The Liberal Arts can be your best educational path to achievement in a specialized field, according to Robert Twigger in his article “Anyone Can Learn To Be a Polymath.”
Polymath refers to one who has learned much, people like Da Vinci, Goethe, and Benjamin Franklin. Yet the Western World now prizes the opposite: a “monopath” who often turns out to be a one-track, over-specialized bore. While specialization promotes a beneficial division of labor, Twigger argues that “[h]uman nature and human progress are polymathic at root.”
Reasons for the success of polymaths are both practical and scientific. A polymath is not as bound to the conventional wisdom of a particular discipline. He can see and be inspired by connections among disparate things. Brain researchers also find that the capacity to make intellectual connections thrives among people who take on new subjects.
The value of music within liberal education long was unquestioned. The most revered sources of Western cultural values, beginning with Plato, emphasized the advantages of a theoretical education in music. Yet we tend to view the study of music today in a purely utilitarian way: as the acquisition of a skill useful to the few people destined to become performers, with the rest being simply dabblers pursuing music as an amusement – as an elective.
But the study of music fosters skills required in all academic endeavors and all facets of life: discipline, patience, discernment, flexibility, and creativity. Music aids memory. It crosses disciplines, combining the concrete world of physics with the abstract world of mathematics and time. The child who learns to hear in a discerning way will grasp language more strongly and gain the ability to think in a more nuanced way. Most importantly, music teaches aesthetics, as do all of the arts.
Can basic music training deliver so much? The answer is yes, but needing to state that answer is worrisome since the fruits of musical training never used to be questioned. That we let music education slip away so easily is tragic for those students deprived of its benefits. Fortunately, reinstating music education is not difficult. The resources have never been more accessible.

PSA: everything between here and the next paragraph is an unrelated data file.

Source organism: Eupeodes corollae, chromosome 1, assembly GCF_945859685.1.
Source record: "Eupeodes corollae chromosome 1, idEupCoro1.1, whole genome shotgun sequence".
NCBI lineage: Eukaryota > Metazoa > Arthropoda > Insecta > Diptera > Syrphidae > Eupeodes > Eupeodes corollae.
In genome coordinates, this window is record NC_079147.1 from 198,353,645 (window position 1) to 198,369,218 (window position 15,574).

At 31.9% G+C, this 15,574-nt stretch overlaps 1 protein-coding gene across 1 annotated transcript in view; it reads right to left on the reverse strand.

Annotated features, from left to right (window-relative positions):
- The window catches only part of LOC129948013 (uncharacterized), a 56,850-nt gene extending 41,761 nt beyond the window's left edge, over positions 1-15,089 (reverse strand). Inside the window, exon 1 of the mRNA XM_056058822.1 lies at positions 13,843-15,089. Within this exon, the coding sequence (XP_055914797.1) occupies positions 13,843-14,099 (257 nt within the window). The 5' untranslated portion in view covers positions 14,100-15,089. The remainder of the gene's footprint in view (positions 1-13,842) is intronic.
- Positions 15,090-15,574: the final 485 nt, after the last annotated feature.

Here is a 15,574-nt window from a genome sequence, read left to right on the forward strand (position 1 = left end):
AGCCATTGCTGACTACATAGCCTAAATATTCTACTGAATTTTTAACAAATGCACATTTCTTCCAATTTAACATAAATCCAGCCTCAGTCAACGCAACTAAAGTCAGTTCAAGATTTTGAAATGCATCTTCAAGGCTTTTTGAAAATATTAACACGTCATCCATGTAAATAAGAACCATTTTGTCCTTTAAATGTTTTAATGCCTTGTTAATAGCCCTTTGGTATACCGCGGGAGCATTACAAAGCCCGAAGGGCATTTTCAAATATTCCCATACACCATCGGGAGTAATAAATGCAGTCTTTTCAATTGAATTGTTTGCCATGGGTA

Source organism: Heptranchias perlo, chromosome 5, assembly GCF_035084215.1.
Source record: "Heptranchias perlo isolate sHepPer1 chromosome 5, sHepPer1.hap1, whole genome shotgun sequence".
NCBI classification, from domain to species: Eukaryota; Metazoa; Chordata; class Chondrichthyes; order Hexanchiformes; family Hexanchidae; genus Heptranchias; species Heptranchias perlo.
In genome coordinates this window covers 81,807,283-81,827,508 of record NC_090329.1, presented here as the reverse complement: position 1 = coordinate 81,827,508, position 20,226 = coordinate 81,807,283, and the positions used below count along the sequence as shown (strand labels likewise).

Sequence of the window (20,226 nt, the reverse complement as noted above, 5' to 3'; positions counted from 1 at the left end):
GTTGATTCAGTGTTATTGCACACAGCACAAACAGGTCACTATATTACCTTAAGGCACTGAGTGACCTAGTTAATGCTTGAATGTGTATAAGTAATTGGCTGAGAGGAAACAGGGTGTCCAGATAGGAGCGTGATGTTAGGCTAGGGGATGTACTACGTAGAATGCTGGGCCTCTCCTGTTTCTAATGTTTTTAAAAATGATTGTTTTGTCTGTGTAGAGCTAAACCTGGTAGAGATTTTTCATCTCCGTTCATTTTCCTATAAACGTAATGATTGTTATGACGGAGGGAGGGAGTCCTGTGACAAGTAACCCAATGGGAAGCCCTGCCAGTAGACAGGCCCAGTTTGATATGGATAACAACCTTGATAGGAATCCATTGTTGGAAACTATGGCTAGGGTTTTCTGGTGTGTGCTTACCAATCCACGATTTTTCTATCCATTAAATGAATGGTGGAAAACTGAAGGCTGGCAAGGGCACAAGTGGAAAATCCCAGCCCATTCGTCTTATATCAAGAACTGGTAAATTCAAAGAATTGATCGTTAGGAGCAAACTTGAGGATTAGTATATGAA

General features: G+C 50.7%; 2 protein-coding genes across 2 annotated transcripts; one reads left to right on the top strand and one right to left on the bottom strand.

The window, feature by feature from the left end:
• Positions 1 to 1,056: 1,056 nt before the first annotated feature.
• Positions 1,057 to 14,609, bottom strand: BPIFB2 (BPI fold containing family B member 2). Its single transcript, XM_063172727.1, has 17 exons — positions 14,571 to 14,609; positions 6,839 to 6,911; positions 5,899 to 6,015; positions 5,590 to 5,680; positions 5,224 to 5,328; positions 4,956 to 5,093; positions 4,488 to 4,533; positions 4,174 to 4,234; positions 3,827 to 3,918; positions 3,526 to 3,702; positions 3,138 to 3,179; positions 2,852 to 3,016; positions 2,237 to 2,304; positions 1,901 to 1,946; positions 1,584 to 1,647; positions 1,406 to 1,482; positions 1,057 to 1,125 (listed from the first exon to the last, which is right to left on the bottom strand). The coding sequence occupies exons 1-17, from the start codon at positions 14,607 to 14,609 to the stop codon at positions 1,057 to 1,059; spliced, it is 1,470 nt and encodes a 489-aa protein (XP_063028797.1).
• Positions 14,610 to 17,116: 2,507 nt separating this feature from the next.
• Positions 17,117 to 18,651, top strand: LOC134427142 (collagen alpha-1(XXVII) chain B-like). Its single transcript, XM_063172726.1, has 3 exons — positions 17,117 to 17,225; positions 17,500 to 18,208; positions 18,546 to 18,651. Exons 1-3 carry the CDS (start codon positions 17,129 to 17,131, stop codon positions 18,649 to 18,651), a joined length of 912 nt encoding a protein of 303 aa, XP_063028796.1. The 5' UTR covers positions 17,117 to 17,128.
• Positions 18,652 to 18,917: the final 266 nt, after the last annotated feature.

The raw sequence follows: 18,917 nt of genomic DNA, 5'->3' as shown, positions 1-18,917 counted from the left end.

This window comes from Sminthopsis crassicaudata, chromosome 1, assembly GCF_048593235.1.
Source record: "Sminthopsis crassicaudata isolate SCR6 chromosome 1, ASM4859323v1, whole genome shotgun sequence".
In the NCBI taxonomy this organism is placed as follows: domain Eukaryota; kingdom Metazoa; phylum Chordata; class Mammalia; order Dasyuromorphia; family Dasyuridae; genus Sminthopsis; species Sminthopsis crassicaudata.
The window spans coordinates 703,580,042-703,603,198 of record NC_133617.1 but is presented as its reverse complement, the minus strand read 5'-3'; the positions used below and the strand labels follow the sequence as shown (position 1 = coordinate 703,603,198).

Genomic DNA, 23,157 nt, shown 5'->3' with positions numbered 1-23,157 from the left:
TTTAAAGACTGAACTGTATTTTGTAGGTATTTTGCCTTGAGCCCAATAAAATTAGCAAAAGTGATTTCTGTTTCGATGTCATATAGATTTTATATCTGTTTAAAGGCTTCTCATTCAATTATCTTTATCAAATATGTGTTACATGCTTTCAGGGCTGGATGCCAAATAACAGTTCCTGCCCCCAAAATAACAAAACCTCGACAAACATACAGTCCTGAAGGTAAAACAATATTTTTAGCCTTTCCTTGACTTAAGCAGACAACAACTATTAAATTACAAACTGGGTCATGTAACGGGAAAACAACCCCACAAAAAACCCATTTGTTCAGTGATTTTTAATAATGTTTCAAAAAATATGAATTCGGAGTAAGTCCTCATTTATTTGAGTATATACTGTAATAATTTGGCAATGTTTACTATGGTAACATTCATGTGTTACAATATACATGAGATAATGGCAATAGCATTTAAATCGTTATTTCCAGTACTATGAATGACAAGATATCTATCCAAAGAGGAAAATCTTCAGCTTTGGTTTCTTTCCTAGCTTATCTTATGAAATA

The study of aesthetics matters. Pursuit of beauty, something we appreciate purely for what it is and not for what it does, is essential to the human condition. And that’s why music and the arts – the discovery of beauty and the gradual refining of an aesthetic sense – are central to a Classical Education.
Former CEO Edgar Bronfman argues that the best preparation for a business career lies in the Liberal Arts.
My advice, however, is simple, but well-considered: Get a liberal arts degree. In my experience, a liberal arts degree is the most important factor in forming individuals into interesting and interested people who can determine their own paths through the future.
But people take a more practical approach to education these days, stressing the acquisition of skills that readily translate into employment. Can’t we become interesting and well rounded after we have the security of paycheck? Of course, you can always study the Liberal Arts in college or on your own, but that misses the point. Bronfman argues not that the Liberal Arts are a luxury item in the business world, but that they are standard equipment essential to success:
We must remember, however, that what is seen as cutting-edge practical or technological knowledge at the moment is ever-evolving. What is seen as the most innovative thinking today will likely be seen as passé in ten years. Critical to remaining adaptable to those changes is to have developed a mind that has a life beyond work and to track the changes of human progress, by having learned how much we have changed in the past.
Chris Perrin initially flagged this article published in Inside Higher Ed. Read the rest.
Former CEO Edgar Bronfman argues that the best preparation for a business career lies in the Liberal Arts. My advice, however, is simple, but well-considered: Get a liberal…
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